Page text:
Being a ‘subbie’ also means that you cannot access government subsidised training, because in most states, government funded courses are only available for training staff. So if you are an employee make sure you get qualified before you start a business as a contractor.

Sham contracting is also bad for employers. It might seem attractive because it seems to mean less responsibility in the short term. However, there are heavy fines for sham contracting. In addition, government funded training is usually only available for employees. If your employees are ‘subbying’, you could be missing out on valuable training and government incentives.

If you are an employer who uses ‘subbies’, make sure they really are ‘sub-contracting’ to you, otherwise the government will still view you as the employer, and will hold you responsible for their safety, WorkCover insurance and superannuation. To be classed as a ‘sub-contractor’, the worker must have their own business, and there must be some sort of ‘contract’ between you and them, for every job. This means a quote, at a minimum. Just asking them to give you an invoice does not make them a sub-contractor. Neither does them merely having an ABN, having a business name, or working for more than one employer.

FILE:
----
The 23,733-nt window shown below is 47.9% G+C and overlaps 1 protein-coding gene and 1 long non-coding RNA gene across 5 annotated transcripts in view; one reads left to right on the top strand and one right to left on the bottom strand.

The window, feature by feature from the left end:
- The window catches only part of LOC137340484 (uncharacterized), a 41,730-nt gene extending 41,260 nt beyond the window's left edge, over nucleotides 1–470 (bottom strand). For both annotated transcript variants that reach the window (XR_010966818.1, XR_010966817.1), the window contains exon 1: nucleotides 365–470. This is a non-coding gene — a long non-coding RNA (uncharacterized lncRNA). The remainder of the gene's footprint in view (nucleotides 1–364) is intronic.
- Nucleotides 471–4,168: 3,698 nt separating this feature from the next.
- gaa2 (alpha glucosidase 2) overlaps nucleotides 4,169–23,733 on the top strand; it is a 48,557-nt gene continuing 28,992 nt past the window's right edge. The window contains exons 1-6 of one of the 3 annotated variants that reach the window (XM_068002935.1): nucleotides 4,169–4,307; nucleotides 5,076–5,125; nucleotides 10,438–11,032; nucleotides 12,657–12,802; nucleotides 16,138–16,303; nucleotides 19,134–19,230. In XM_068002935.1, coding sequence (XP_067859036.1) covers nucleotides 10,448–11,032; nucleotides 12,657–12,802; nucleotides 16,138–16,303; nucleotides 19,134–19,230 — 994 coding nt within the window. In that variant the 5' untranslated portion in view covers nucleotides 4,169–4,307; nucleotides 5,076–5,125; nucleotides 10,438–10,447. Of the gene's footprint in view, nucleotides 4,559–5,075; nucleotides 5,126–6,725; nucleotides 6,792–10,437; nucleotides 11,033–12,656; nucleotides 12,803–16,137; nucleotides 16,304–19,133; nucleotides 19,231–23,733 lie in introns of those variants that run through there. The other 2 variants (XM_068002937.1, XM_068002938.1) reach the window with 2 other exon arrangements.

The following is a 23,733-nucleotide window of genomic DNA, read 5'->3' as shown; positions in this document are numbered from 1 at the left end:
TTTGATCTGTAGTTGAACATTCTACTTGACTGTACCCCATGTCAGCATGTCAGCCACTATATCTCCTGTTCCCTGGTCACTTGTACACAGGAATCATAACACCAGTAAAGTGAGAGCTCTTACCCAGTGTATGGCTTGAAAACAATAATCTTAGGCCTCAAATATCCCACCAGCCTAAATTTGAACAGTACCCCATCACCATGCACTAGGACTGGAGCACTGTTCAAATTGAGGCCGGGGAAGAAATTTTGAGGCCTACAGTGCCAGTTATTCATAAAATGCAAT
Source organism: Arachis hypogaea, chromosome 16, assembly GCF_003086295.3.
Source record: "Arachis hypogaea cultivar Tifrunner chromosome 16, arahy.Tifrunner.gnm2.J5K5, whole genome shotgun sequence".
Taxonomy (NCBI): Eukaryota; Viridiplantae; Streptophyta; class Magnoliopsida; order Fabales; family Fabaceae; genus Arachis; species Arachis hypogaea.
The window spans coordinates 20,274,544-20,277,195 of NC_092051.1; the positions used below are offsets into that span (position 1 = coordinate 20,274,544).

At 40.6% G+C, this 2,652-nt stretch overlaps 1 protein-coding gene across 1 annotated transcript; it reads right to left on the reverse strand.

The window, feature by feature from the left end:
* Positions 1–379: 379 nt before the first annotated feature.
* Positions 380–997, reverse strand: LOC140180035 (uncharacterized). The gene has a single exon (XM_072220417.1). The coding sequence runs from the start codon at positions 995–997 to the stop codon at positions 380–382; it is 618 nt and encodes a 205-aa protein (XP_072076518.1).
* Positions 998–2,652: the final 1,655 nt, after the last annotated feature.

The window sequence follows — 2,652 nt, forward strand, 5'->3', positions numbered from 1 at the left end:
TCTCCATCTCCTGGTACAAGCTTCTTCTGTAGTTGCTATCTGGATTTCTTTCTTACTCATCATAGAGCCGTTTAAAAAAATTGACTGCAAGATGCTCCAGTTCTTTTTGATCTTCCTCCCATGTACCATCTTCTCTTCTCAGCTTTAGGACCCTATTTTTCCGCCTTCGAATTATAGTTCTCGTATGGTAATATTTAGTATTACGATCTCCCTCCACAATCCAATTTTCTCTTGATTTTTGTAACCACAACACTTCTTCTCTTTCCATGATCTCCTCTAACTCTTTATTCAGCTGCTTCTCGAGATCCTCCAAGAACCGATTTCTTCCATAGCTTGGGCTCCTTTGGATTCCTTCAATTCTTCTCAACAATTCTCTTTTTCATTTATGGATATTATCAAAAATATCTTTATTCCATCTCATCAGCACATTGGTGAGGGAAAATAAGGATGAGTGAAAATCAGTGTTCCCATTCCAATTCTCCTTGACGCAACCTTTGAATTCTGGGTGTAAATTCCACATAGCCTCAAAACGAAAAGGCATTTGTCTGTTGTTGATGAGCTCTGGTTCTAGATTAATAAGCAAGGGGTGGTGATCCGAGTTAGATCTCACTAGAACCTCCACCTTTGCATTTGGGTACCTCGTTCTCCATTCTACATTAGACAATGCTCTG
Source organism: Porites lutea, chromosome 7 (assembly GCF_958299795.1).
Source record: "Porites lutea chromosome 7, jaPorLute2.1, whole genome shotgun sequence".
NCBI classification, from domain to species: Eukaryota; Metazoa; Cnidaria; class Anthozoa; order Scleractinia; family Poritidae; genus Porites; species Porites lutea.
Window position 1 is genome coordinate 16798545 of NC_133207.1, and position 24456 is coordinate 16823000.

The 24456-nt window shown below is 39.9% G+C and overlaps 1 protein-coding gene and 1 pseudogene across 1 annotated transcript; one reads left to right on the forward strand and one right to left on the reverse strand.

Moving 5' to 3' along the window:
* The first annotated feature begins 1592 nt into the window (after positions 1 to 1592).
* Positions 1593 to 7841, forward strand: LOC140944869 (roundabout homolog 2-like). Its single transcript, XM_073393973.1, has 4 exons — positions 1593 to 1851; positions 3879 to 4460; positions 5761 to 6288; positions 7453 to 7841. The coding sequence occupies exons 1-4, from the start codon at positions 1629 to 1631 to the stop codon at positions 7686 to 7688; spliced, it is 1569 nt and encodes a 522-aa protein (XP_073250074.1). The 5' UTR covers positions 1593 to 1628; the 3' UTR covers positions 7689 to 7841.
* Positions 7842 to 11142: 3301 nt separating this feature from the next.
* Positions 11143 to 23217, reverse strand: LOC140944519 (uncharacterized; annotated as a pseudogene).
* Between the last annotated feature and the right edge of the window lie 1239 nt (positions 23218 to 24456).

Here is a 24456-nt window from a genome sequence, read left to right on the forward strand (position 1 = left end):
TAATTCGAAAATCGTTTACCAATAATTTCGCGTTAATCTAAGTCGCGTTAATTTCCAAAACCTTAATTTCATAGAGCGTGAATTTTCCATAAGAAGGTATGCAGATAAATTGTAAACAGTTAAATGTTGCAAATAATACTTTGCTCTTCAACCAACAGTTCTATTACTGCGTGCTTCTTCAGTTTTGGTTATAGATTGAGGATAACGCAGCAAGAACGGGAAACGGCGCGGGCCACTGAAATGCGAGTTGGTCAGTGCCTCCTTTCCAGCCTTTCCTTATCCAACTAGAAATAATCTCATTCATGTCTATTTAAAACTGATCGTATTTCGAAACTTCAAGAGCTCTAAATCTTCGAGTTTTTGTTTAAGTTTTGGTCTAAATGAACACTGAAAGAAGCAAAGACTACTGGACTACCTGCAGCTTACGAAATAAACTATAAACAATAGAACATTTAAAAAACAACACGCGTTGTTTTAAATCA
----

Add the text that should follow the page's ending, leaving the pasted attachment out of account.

So, what should you do if you discover that you are actually operating illegally? Talk to your accountant about how to put on your workers as casual employees. This gives you all the flexibility of a ‘subbie’, but it’s legal, and won’t cost you any more.

If you are an unqualified subbie, talk to your employer about putting you on as a casual employee. You might have a little less money in your hand at the end of the week, but you will have savings in the form of superannuation, and you will have insurance in the case of an accident. You will also be eligible for subsidised training to help you get qualified.

If you are a qualified subbie and don’t want to work as an employee, make sure you run your business properly. Get yourself some self-managed superannuation, and organise public liability and income protection insurance. Sub-contracting means exactly that; contracting your business to another business. If you want to be treated as a business, then act like one. Make sure you have a written contract for each and every job, even if the principle contractor is your mate. Shit happens, even between mates. If you live in WA, SA, NSW or QLD, make sure you get licensed or registered, because being a sub-contractor means the buck stops with you!

Sham contracting is exactly what it sounds like; contracting without a contract. It’s a sham, and it’s illegal. If you are sub-contracting then you need to have everything in writing, and run your business professionally. If that sounds like too much hassle, then maybe sub-contracting is not for you!

Need more info? ... difference